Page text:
Church summit to help ex-offenders reintegrate into society

The Christian Community Church likes to emphasize this first word of its name.

It’s a philosophy of evangelism that extends beyond the church’s seven sites in the Chicago area, including Naperville, Aurora and Yorkville, to inside the prison walls.

For the past few years, founder and pastor David Ferguson has made his Community Freedom program, which aims to help the incarcerated reintegrate into society, one of his most important missions.

And as part of that effort, the church will host the “Give Hope Reentry Summit” from 10 a.m. to 1 p.m. Nov. 5 at its Aurora Church, 78 S. LaSalle St. Information and guidance for those affected by the Incarceration will be provided on topics such as free legal services, employment housing, support groups and school district assistance for children.

This free summit will address what inmates have identified as their greatest needs, including assistance with eviction and foreclosure issues, as well as how to apply for in-home energy support.

Lawyer Courtney Kelledes of the Rights and Restoration Law Group will also review appeals for the sealing, expungement and leniency of past records. And Pastor Eric Dorsey, program director, will explore the “school to prison” causes of mass incarceration, as well as information for parents facing homelessness or displacement.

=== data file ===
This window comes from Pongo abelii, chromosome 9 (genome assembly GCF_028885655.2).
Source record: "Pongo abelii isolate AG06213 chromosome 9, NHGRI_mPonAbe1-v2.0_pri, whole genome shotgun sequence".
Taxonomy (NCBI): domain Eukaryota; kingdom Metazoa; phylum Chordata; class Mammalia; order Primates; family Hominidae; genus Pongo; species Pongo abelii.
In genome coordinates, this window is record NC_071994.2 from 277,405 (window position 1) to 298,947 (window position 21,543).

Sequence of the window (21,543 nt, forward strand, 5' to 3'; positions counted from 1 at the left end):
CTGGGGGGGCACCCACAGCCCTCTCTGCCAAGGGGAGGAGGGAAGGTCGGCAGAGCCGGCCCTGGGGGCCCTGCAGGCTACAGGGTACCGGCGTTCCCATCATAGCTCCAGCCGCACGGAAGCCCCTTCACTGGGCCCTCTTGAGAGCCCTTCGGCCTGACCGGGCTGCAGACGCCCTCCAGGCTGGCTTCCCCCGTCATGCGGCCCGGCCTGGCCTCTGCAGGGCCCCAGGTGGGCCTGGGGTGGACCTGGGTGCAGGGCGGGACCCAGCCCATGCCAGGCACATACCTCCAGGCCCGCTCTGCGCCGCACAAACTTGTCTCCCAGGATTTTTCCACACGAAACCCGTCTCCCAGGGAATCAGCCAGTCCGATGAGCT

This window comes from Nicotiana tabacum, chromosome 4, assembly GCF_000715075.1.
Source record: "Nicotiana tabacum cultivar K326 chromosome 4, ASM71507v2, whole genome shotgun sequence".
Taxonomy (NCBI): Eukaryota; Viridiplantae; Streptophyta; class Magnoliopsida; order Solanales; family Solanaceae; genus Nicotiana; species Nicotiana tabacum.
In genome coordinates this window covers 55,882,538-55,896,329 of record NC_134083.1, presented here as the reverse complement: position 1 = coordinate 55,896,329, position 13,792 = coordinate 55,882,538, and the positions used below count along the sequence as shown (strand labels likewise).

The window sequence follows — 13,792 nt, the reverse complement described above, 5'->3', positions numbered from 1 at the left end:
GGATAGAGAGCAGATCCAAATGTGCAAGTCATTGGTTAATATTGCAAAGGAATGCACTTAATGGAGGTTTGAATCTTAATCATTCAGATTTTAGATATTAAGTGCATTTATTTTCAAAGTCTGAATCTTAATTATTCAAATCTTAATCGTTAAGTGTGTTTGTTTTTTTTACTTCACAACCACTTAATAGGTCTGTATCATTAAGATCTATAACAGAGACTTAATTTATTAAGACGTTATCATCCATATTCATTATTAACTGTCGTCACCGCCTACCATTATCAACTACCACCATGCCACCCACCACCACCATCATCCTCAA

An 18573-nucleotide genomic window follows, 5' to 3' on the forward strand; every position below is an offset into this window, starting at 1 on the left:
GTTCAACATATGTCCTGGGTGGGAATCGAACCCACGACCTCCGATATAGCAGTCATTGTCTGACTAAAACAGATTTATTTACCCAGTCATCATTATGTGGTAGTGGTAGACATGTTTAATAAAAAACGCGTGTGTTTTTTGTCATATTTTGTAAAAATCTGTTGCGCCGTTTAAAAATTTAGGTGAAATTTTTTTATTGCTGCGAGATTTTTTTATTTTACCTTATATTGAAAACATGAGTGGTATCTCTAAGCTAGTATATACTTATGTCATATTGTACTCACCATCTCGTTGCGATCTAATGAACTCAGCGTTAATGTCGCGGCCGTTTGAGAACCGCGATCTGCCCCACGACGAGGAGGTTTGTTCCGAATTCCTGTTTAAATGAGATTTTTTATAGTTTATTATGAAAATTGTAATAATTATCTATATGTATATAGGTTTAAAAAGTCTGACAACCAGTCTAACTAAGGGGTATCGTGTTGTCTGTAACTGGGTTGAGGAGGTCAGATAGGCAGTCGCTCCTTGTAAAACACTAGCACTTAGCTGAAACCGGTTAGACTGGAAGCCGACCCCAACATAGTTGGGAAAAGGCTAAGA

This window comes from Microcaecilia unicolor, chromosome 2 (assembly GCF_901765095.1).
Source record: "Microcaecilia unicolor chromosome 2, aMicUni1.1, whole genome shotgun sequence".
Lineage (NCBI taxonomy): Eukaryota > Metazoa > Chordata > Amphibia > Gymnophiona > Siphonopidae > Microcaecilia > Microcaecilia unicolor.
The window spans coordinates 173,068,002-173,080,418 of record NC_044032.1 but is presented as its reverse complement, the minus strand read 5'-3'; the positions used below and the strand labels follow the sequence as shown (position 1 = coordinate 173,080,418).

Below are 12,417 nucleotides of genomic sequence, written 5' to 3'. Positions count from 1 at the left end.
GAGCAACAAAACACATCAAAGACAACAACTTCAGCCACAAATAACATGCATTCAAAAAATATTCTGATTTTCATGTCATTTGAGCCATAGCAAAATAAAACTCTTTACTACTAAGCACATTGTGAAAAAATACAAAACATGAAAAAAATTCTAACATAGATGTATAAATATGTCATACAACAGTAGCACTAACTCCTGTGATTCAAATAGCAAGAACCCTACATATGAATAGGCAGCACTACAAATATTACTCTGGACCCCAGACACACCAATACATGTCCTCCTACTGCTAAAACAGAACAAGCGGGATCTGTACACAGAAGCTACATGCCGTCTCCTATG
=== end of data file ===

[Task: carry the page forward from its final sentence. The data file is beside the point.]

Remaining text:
“Our mission is to help people find their way back to God,” said Ferguson, who founded this church in 1989 in Naperville. “Nobody wants to be judged on the worst thing they’ve ever done or we’ll all be in trouble.”

Maybe no one knows that Michael Buhrman, over 42, who after serving two combat missions in Operation Enduring Freedom after 9/11 got involved in drugs and was arrested there. is 11 years old for aggravated carjacking in DuPage County.